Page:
Villa de Leyva is located about 105 miles from Bogota, which is convenient if you need to catch an international flight. The town has an impressive infrastructure of typical and international restaurants, hotels, and excellent roads. That said, its best quality is the natural landscape that surrounds it. You can take a daily nature walk on some of the countryside roads where you’ll witness beautiful views and have a chance to discover a handful of quirky museums such as the Casa Terracotta.
There are many other activities to do, such as horse riding, meditating, or watching the bull fights. The town has inspired painters, poets, and writers by providing peace and quiet and unforgettable natural beauty.
Cost of Living in Villa de Leyva
You should expect to pay around $350 or more for an unfurnished, two-bedroom apartment near the city center. Add another $70 for utilities, including electricity, gas, and water. You may need to pay more if you plan on purchasing a heating unit, although most Colombians just double up on blankets when the temperature drops. Expect to pay another $50 for a cell phone and WIFI package, $400 for groceries, and about $300 for dining out and entertainment. Of course, if you’re dining out often, you might not need to buy so many groceries.
Several of the restaurants in Villa de Leyva offer meals on a budget of about $4.10 a person. For a mid to high-range restaurant, you should expect to pay around $25 to $30 for two people. Transportation in Villa de Leyva is very affordable. For less than a dollar, you can take the local bus, or you can purchase a monthly pass for about $35 a person. Taxis start at $1.80 and increase by $1.80 for every 0.6 mile. Ubers are difficult to find in town, but nearby Tunja does have drivers and the price will be less expensive than a taxi. If you plan on adding a private health insurance plan, the average cost will be between $80 and $140, depending on your age and health concerns.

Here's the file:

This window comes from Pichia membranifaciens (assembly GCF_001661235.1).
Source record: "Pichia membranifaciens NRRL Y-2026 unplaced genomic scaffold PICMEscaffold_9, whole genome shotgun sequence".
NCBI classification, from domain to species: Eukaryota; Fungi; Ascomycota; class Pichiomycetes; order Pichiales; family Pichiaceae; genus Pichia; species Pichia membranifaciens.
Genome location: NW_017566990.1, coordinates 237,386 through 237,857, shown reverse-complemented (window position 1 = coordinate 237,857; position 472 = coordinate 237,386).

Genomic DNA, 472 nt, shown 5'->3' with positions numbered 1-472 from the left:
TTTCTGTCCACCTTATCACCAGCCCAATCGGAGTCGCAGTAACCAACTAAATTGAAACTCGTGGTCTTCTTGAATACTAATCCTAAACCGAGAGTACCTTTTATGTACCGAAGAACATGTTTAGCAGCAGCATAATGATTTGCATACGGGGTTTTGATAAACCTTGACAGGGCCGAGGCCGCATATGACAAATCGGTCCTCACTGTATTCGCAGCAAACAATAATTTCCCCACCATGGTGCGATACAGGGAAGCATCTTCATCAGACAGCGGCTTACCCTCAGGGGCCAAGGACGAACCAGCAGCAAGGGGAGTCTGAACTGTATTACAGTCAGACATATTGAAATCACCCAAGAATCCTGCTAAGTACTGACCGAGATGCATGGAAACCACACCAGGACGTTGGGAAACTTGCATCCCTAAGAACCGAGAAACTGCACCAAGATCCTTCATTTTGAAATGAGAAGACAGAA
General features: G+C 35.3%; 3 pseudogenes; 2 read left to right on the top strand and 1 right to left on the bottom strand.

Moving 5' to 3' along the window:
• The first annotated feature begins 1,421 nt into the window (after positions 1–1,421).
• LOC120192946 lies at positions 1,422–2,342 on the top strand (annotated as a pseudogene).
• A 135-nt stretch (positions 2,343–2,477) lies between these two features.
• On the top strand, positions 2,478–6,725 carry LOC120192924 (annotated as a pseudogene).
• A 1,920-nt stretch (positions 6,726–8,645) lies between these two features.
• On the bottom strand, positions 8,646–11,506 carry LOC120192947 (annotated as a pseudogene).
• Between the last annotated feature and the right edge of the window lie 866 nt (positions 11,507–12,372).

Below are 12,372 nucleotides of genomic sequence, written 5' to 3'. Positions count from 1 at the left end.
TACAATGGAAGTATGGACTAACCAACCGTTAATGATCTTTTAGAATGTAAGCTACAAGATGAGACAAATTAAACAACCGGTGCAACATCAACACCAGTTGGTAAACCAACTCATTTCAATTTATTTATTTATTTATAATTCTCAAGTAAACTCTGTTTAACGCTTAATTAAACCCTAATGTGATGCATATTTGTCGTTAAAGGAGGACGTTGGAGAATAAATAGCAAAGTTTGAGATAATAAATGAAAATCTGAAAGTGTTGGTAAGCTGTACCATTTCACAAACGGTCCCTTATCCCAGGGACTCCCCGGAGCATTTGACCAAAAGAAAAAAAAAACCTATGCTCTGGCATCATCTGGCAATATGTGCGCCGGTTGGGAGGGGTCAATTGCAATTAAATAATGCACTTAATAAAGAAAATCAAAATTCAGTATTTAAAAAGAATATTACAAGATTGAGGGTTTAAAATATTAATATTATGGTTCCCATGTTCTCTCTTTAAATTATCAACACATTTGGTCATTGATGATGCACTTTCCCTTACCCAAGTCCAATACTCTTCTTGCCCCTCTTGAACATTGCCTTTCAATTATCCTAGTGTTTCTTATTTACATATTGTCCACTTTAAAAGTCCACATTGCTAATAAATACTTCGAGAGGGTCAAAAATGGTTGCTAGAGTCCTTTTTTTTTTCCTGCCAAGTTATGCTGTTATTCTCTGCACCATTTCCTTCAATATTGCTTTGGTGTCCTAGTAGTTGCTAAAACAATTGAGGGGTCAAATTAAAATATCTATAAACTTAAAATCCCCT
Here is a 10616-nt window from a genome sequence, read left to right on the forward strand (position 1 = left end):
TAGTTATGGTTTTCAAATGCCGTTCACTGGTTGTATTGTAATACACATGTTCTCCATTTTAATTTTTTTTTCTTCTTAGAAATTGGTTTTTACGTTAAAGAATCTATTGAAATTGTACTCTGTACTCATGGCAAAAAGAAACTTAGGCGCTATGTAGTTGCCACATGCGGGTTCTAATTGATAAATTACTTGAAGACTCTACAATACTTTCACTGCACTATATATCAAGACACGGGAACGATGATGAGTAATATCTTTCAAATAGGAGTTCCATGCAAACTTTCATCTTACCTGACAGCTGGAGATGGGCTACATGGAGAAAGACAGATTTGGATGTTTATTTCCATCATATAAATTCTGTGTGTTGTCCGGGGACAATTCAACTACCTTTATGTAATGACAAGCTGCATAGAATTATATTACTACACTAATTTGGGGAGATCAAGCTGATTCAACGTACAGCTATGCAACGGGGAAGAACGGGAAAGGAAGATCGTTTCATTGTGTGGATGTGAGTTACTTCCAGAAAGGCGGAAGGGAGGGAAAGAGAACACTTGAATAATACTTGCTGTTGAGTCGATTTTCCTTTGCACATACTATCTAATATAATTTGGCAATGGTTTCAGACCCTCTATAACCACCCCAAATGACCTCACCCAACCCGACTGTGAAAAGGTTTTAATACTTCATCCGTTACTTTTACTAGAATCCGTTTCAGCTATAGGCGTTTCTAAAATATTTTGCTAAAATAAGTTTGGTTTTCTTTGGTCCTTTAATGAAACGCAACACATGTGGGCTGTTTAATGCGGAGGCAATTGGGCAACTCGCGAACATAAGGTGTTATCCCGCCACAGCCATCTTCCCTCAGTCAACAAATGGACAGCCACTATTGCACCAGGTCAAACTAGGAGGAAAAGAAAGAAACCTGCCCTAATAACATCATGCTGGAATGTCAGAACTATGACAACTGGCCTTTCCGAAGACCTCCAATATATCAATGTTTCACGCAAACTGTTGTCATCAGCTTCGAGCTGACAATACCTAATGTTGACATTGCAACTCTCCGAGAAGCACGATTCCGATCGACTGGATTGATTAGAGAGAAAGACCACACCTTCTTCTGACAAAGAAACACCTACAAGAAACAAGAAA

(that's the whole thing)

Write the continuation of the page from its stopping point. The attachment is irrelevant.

The following are estimates based on two people living in a two-bedroom apartment in the city center of Villa de Leyva:
|Rent (three-bedroom apartment)||$350|
|Utilities (Gas, electric, water)||$70|
|Internet/Telephone/Cell phones (X 2)/Cable Package)||$50|
|Clothing and Miscellaneous||$250|
|Transportation: Mass transit/Tank of gas||$80|
|Dining and Entertainment||$300|
Things to Do in Villa de Leyva
Aside from all of the activities, shops, restaurants, and walking trails you have at your disposal, you’ll find easy access to some of Colombia’s most impressive natural reserves and historic monuments. There is no shortage of things to do in Villa de Leyva. Here are just a few of some of the most interesting things to see and do:
Visit the Iguaque Reserve
The Iguaque Flora and Fauna Sanctuary is made up of stunning paramos and lagoons. Lake Iguaque is one of the best spots in the sprawling sanctuary and is located northeast of Villa de Leyva. The paramos are a rare ecosystem with ferns, lichens, puyas, and frailejones which are native to Colombia and typically grow in cooler temperatures. In the paramos, the average temperature is 53.6F so make sure to bring a jacket.